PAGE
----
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What Happens to Used Hotel Soap?

What Happens to Used Hotel Soap?

It’s just a little bar of soap sitting on the hotel bathroom counter.

If opened it might be used a couple of times but it’s more than likely going to outlast a single hotel stay. It won’t be reused by the next hotel guest, so where does it go?

In some cases the answer is the landfill, but socially conscious hotel brands use them for the greater good.

Hotel toiletries
Some of the hotel toiletries that don’t get taken by guests are recycled. (©Becky Lai/Flickr, Creative Commons)

Clean the World

In the case of Clean the World—a nonprofit dedicated to sending that soap around the world where it’s most needed—there are 5,000 hotel partners who donate barely used soap bars. The soap bars are scraped off, melted down and made new again. Then, the bars are shipped to a network of 115 countries for children who may not have access to soap otherwise.

Because those children will also learn how to properly wash their hands using that reborn bar of soap, they have a 65 percent better chance of surviving respiratory and diarrheal diseases that are prevalent in those areas, yet easily preventable with proper hygiene.

Clean the World is the brainchild of Shawn Seipler, a former sales executive who traveled extensively and wondered what happened to the unused soap. He founded the company in a one-car garage in 2009 after learning that most of them were thrown away.

“He found out that over 9,000 children were dying every day from respiratory and diarrheal illnesses,” said Sandie Beauchamp, Clean the World senior director of marketing communications. “Many of these diseases could be prevented by giving them access to soap and hygiene products.”

Handing out soap to children
Clean the World teaches children how to properly wash their hands. (©Matt Burris/Courtesy Clean the World)

The organization leads Soap in Schools programs in countries like Kenya, Tanzania and India. In the U.S., hygiene kits containing soaps, shampoo, toothpaste and other items are distributed to the homeless, victims of domestic violence and victims of natural disasters. Its efforts have helped lead to a 35 percent reduction in death rates, dropping the number of hygiene-preventable diseases to 5,500 daily worldwide.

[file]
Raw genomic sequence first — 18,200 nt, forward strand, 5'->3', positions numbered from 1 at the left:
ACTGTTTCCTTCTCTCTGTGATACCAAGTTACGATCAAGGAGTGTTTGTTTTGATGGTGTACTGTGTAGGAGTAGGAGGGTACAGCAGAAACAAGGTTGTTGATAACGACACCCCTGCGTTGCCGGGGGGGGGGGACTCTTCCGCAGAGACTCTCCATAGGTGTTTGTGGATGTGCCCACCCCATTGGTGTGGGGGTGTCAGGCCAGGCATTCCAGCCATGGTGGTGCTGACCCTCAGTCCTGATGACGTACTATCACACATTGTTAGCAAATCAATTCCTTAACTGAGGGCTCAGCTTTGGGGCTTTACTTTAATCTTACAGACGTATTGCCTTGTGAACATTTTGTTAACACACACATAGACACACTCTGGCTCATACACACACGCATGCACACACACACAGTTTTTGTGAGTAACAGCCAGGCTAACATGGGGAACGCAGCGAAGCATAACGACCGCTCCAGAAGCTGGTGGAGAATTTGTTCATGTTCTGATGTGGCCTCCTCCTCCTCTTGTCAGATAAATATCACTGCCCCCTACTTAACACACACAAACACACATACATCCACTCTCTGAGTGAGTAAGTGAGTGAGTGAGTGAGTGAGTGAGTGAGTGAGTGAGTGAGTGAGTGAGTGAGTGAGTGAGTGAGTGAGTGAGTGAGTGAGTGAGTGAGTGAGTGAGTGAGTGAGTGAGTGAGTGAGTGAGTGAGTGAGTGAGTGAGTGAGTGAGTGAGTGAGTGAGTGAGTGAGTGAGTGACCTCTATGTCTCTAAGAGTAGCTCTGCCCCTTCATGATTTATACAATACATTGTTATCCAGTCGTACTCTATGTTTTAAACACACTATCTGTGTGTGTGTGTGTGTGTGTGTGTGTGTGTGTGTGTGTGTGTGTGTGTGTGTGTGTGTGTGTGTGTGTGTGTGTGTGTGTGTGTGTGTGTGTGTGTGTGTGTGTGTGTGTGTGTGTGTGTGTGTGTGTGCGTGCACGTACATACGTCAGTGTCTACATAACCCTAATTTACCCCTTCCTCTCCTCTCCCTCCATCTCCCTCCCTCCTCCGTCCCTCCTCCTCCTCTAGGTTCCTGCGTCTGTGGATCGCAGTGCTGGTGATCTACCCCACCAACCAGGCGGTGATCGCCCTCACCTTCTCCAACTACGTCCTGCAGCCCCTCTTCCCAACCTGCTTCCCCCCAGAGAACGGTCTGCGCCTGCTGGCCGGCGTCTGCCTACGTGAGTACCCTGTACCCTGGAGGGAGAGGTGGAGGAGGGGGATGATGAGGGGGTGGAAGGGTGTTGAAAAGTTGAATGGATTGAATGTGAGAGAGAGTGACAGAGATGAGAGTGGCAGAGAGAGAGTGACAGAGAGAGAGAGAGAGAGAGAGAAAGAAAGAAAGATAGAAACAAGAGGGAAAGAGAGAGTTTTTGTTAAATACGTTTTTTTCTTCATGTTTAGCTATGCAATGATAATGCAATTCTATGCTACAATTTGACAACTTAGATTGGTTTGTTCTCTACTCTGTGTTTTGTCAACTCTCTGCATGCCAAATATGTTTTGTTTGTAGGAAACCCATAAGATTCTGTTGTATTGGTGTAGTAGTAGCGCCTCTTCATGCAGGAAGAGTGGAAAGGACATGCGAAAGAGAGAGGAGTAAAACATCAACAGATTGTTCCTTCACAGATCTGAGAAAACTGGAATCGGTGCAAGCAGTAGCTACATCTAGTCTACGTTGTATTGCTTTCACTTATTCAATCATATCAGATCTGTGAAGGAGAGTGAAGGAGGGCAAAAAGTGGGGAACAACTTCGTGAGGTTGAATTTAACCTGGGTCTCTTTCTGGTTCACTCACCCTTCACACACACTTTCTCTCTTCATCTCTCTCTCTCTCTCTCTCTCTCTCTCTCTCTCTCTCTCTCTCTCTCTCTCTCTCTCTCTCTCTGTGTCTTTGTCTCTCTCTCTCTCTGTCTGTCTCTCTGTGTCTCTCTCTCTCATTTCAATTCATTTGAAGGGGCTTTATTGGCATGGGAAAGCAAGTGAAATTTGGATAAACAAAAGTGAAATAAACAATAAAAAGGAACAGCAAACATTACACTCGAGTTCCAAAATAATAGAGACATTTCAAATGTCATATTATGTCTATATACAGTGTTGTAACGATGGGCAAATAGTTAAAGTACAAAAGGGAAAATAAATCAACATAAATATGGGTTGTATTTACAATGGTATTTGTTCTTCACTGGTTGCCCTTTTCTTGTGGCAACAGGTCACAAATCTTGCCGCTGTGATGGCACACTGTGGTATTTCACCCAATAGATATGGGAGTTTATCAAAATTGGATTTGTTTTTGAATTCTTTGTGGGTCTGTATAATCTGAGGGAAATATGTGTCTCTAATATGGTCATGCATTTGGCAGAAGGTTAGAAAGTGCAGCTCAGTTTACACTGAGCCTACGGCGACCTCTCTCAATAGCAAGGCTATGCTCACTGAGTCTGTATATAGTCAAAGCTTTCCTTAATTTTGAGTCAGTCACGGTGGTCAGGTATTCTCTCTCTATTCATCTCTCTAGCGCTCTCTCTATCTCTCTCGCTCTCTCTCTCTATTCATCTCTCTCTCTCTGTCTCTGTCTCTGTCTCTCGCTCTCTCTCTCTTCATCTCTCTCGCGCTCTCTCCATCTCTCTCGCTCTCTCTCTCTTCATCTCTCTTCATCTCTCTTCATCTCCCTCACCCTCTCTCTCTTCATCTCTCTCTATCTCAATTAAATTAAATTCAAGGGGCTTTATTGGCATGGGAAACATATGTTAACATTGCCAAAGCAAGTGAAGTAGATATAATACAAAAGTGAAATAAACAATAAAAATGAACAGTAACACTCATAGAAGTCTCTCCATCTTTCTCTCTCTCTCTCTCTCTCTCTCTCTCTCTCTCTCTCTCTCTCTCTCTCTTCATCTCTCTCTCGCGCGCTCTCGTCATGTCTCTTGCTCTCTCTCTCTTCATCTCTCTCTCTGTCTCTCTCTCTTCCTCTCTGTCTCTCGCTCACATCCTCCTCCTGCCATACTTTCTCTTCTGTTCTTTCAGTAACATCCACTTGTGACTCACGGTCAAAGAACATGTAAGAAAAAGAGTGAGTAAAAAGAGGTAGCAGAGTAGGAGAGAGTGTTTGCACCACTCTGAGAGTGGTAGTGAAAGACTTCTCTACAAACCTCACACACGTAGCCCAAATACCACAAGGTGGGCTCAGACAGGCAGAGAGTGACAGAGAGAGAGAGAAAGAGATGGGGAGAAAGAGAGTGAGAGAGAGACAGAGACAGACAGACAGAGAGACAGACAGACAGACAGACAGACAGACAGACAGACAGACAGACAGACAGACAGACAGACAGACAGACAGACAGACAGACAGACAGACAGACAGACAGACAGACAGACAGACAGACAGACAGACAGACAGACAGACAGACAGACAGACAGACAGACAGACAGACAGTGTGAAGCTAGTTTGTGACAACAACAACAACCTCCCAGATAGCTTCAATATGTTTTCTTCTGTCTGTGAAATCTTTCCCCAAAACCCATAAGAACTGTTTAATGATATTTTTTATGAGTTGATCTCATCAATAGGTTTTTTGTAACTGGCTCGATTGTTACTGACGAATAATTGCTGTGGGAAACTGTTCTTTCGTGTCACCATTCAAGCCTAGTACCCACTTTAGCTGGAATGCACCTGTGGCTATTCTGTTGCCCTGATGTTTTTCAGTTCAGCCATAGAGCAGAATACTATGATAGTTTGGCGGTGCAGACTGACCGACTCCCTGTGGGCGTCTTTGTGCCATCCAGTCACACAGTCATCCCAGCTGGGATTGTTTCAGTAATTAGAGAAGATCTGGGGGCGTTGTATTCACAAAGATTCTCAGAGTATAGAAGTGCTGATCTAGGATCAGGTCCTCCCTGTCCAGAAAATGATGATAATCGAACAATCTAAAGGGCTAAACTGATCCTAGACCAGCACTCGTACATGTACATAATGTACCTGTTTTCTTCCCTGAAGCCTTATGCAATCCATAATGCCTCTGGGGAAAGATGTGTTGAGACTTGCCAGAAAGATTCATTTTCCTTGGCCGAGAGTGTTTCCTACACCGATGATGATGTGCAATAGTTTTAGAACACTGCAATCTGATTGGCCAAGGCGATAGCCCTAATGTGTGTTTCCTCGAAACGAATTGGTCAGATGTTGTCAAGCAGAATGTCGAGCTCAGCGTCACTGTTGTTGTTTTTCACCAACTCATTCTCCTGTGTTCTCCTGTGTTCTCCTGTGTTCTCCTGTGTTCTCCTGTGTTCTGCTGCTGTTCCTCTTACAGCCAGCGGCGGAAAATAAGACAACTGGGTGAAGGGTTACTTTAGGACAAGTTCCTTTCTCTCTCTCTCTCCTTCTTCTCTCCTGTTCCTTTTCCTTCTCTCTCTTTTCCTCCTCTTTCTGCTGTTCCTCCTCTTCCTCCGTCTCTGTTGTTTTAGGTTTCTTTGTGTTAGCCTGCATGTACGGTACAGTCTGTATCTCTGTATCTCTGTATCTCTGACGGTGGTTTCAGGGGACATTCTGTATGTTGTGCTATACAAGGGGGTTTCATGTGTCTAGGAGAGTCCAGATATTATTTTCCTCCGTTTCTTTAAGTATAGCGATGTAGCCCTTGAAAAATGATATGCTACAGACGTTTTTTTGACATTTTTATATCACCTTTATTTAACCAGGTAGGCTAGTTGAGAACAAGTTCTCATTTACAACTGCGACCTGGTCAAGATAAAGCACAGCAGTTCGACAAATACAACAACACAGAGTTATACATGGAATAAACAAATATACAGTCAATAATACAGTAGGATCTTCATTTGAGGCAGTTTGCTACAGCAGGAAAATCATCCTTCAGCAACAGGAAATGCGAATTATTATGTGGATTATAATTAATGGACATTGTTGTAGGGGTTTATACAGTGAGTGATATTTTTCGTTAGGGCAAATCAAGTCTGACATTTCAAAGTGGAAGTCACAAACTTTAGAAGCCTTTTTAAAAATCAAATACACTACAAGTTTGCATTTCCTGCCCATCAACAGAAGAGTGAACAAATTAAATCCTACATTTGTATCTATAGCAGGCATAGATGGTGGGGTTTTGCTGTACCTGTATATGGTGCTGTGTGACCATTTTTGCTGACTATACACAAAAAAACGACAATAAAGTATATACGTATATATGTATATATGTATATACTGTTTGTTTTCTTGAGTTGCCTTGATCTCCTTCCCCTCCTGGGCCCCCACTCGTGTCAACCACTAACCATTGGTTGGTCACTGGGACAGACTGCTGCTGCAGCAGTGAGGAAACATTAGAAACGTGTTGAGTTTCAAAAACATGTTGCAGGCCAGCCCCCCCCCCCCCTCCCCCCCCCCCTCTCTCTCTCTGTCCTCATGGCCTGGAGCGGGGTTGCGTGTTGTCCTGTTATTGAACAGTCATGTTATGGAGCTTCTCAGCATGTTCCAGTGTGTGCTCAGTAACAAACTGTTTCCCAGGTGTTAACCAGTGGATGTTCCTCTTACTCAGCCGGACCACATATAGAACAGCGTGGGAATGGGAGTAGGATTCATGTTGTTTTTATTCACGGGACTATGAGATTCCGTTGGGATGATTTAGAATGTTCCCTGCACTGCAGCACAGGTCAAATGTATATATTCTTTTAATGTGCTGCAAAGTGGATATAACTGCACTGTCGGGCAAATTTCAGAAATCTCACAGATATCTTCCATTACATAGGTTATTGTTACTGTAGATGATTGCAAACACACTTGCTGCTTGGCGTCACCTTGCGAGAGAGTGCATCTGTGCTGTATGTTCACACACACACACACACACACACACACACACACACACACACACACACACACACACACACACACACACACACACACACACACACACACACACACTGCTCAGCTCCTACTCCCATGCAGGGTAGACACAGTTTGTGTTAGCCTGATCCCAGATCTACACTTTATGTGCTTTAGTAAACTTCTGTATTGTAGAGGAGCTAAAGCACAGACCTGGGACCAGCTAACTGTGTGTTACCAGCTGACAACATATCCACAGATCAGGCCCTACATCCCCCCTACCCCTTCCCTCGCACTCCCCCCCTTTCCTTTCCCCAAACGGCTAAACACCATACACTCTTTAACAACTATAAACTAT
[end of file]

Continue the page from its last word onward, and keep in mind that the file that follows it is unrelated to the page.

Product manager Rob Keefe pointed out that the project has one more positive side effect: those used soap bars are no longer filling up the landfills.

“It’s not just, ‘Hey, we’re doing this good thing,'” said Keefe. “We’re also saving the environment.”

The Disney Resorts, Hilton, Marriott and Wyndham are among the hotel chains that participate in Clean the World.

Recycled bars of soap
Recycled bars of soap (©Matt Burris/Clean the World)

Local Efforts

Resorts in the Fairmont brand donate their used soaps and shampoos to local nonprofits in their communities.

The downtown San Francisco location donates about 200 pounds of in-room amenities to the local Salvation Army. The hotel supplies 600 guest rooms, which leaves a lot of perfectly good, yet slightly used amenities that include soaps, lotions, half-used boxes of facial tissue and even partially-used rolls of toilet paper.

“The fact that we have to put a full roll of toilet paper in the room for each guest [makes us ask] ‘what do you do with a half-used roll of toilet paper?'” said Michelle Heston, Fairmont’s regional director of public relations.

The hotel has a commitment to recycling and reuse, and now with a new Upcycle initiative the Fairmont hotels donate nearly all of its used goods—mattresses, furniture and dishes—to homeless shelters and safe homes for domestic violence victims in the local communities.